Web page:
I realize Brodnax is just one vendor, and that the lack of a response by the organizers does not mean they agree with him. Even so, clearly he didn't care if he'd been offensive and neither did they; moreover, it would seem they also didn't care that Brodnax's comment cost other people money too. I was definitely going to buy some things, just as I always have, but in addition to himself, Brodnax cost two or three other vendors a sale as well. And not only that day, because I have no intention of visiting another Clay Fest, and I will absolutely be telling people why.


1. In the past 4-5 years, I have walked away from at least a dozen crafts fair purchases because vendors did not take credit cards. I understand why they do not take them (including the desire by some people to avoid having to collect and pay State sales taxes), but this really is a case of being penny-wise and pound-foolish. Aside from the cost of getting to the show, booth spaces at these events are usually expensive. Any vendor who doesn't do everything he or she can to maximize return on the investment is either only in it for the hobby value or doesn't really understand sales and marketing. Either way, it is clearly not understood that whenever an interested buyer is forced to walk away from a purchase, not only did the seller lose that immediate sale, he also lost future sales and referrals, and may have even generated some bad word-of-mouth publicity.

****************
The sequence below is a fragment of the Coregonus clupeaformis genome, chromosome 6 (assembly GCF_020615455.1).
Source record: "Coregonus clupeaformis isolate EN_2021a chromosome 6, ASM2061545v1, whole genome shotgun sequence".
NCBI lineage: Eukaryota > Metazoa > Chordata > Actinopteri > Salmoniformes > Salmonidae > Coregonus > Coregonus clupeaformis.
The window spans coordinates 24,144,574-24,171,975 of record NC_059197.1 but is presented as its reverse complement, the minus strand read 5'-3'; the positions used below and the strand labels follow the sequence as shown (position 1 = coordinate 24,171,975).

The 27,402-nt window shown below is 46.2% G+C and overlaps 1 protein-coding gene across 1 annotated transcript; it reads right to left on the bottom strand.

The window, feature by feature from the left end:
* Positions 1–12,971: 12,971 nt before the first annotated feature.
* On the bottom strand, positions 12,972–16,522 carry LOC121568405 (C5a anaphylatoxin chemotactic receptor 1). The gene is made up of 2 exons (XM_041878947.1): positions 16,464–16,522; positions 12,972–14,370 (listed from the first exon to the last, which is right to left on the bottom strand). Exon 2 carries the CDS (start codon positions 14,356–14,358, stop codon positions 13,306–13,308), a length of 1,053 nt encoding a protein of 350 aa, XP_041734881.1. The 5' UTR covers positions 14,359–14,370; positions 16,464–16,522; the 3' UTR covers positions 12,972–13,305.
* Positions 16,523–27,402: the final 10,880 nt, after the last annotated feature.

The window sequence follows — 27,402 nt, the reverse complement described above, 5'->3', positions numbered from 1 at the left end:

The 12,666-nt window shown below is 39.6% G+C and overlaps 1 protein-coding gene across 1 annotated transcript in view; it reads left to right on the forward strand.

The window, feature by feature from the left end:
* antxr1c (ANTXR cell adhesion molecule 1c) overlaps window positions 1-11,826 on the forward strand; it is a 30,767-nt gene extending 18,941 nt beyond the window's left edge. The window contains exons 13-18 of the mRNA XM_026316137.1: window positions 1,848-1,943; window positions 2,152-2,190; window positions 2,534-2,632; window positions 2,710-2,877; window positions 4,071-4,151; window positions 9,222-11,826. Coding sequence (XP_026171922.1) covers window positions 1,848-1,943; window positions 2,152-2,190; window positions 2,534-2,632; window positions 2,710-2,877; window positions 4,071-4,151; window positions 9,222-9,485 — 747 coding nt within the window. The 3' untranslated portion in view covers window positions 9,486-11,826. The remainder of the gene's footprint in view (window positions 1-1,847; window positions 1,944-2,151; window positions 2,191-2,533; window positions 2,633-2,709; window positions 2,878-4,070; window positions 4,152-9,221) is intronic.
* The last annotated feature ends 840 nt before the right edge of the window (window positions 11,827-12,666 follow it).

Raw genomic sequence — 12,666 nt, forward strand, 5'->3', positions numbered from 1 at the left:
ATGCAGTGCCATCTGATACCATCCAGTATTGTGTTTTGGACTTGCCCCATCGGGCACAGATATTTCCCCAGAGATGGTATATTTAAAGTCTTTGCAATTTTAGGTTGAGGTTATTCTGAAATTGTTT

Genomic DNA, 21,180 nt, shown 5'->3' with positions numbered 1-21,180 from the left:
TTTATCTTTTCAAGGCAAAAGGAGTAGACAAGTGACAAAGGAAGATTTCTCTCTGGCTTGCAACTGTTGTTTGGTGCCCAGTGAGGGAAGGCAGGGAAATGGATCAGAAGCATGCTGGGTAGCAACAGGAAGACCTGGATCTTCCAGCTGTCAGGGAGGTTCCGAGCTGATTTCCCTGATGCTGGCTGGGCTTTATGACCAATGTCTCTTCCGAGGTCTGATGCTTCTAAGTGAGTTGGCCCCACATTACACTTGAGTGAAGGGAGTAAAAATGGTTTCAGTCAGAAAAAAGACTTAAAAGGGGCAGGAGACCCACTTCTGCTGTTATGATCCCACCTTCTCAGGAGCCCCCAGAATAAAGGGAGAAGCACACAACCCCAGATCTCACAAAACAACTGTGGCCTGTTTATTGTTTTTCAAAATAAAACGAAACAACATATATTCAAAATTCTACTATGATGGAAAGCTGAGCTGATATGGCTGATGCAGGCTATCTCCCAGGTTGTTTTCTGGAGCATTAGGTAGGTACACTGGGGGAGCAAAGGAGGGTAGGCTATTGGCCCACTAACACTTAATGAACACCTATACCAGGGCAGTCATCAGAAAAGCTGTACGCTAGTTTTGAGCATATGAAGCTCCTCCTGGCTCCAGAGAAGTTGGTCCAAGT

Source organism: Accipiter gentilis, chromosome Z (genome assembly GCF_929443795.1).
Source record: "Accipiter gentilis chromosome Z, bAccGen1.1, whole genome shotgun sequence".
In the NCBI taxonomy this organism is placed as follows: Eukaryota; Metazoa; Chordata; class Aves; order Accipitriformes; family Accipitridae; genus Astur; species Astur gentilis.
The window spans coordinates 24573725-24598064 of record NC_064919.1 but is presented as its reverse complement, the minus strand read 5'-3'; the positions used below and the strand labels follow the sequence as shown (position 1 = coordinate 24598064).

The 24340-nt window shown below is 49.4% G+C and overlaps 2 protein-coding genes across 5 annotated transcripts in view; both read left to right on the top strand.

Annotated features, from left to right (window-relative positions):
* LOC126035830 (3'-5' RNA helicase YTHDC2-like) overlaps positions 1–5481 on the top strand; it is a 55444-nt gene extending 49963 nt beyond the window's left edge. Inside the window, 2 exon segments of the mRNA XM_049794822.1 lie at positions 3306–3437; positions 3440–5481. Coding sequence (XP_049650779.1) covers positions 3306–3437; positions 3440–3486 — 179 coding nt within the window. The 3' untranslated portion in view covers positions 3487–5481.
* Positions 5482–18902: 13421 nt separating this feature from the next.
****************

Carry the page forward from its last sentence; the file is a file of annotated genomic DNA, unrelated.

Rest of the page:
As to the value of making it 'easy' to buy, I shop at for about 85% of all non-grocery items, including not only CDs, movies, and books (which I sometimes buy used), but also things like a vacuum cleaner, exercise machines, GPS, camera equipment, and a radar detector. Why? Because shopping on Amazon is far easier and far more quickly done (with a LOT less aggravation) than having to go to one of the local rat's mazes like Wal-Mart, Best Buy, Sears, or any over-priced mall store. In fact, USA Today just reported that "Amazon sold a record 158 items every second on Nov. 29," and that on the same day Amazon claimed "online buyers purchased a record 13.7 million items worldwide." Why does Amazon do so well? Because the company makes it absurdly easy to find, look at, get opinions about, and purchase at reasonable prices what you want, whether new or used, and they don't give you grief about returning things. Amazon is the best general merchandise store (vice specialty stores like Mens' Wearhouse or Discount Tires) I've ever frequented, and as far as possible, I just avoid all other big retailers entirely.